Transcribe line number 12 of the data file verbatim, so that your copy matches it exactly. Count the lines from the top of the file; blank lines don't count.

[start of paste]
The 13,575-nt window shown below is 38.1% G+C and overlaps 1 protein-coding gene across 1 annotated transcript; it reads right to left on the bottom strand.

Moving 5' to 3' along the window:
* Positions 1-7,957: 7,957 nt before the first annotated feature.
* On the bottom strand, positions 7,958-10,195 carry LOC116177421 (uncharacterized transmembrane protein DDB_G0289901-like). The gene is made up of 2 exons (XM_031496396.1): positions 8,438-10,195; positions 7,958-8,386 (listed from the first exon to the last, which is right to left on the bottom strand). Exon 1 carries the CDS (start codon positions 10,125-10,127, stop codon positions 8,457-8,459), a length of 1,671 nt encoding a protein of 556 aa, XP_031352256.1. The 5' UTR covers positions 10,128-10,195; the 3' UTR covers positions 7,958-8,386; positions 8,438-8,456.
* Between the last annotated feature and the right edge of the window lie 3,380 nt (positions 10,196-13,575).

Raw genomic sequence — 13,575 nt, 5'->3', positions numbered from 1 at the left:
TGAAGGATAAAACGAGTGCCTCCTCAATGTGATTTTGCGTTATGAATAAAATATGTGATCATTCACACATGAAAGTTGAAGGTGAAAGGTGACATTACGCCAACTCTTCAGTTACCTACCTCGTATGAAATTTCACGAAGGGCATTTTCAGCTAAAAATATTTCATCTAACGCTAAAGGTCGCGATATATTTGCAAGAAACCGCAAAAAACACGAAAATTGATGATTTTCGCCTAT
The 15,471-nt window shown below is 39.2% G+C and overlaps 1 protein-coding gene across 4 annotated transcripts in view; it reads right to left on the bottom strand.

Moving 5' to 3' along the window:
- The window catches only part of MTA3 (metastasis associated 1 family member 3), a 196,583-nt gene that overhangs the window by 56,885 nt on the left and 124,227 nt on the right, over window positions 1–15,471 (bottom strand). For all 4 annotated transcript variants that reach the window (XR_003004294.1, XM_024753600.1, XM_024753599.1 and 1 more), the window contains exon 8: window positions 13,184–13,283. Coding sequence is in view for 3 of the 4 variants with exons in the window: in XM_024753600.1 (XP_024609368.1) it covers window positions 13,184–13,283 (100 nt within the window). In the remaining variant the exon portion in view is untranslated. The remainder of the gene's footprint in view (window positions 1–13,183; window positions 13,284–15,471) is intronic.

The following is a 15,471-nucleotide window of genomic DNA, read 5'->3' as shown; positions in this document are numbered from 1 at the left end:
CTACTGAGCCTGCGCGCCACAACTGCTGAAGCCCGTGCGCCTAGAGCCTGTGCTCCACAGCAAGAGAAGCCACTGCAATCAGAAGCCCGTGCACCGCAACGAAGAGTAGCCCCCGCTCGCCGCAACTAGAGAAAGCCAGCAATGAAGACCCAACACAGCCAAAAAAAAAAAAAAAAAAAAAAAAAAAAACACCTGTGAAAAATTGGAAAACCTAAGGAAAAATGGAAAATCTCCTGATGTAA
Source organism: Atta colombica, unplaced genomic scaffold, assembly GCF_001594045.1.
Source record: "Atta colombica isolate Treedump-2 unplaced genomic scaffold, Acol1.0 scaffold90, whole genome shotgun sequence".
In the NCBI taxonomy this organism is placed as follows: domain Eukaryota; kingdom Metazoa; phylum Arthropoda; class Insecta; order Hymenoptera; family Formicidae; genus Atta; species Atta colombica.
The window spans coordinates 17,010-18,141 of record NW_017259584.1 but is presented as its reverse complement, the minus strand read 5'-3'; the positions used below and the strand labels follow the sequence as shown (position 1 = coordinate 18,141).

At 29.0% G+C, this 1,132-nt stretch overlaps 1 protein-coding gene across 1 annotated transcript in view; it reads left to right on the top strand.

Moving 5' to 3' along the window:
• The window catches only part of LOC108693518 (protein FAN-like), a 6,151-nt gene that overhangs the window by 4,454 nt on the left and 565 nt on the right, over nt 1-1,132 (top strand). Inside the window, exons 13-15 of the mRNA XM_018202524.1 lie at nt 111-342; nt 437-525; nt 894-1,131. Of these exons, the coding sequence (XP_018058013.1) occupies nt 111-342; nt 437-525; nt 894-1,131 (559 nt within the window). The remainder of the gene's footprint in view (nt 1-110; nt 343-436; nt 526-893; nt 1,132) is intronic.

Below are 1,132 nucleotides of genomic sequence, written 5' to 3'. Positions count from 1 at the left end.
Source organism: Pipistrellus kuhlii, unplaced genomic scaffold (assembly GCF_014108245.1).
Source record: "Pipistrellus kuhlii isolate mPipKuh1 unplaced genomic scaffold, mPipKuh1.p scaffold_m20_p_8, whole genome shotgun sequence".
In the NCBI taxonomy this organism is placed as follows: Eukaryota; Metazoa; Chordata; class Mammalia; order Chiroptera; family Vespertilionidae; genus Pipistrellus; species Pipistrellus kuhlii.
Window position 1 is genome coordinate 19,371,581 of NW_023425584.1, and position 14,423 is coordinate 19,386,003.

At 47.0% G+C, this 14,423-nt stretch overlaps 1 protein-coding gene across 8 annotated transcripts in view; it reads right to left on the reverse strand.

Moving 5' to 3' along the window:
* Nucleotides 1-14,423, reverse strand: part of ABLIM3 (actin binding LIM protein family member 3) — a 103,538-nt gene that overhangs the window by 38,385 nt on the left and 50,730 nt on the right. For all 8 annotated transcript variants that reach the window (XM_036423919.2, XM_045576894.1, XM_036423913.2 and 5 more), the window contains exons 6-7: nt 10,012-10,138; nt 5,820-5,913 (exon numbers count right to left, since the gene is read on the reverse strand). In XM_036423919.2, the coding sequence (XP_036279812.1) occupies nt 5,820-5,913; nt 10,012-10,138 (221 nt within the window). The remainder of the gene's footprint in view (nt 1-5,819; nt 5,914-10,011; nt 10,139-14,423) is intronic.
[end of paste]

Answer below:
CTACTGAGCCTGCGCGCCACAACTGCTGAAGCCCGTGCGCCTAGAGCCTGTGCTCCACAGCAAGAGAAGCCACTGCAATCAGAAGCCCGTGCACCGCAACGAAGAGTAGCCCCCGCTCGCCGCAACTAGAGAAAGCCAGCAATGAAGACCCAACACAGCCAAAAAAAAAAAAAAAAAAAAAAAAAAAAACACCTGTGAAAAATTGGAAAACCTAAGGAAAAATGGAAAATCTCCTGATGTAA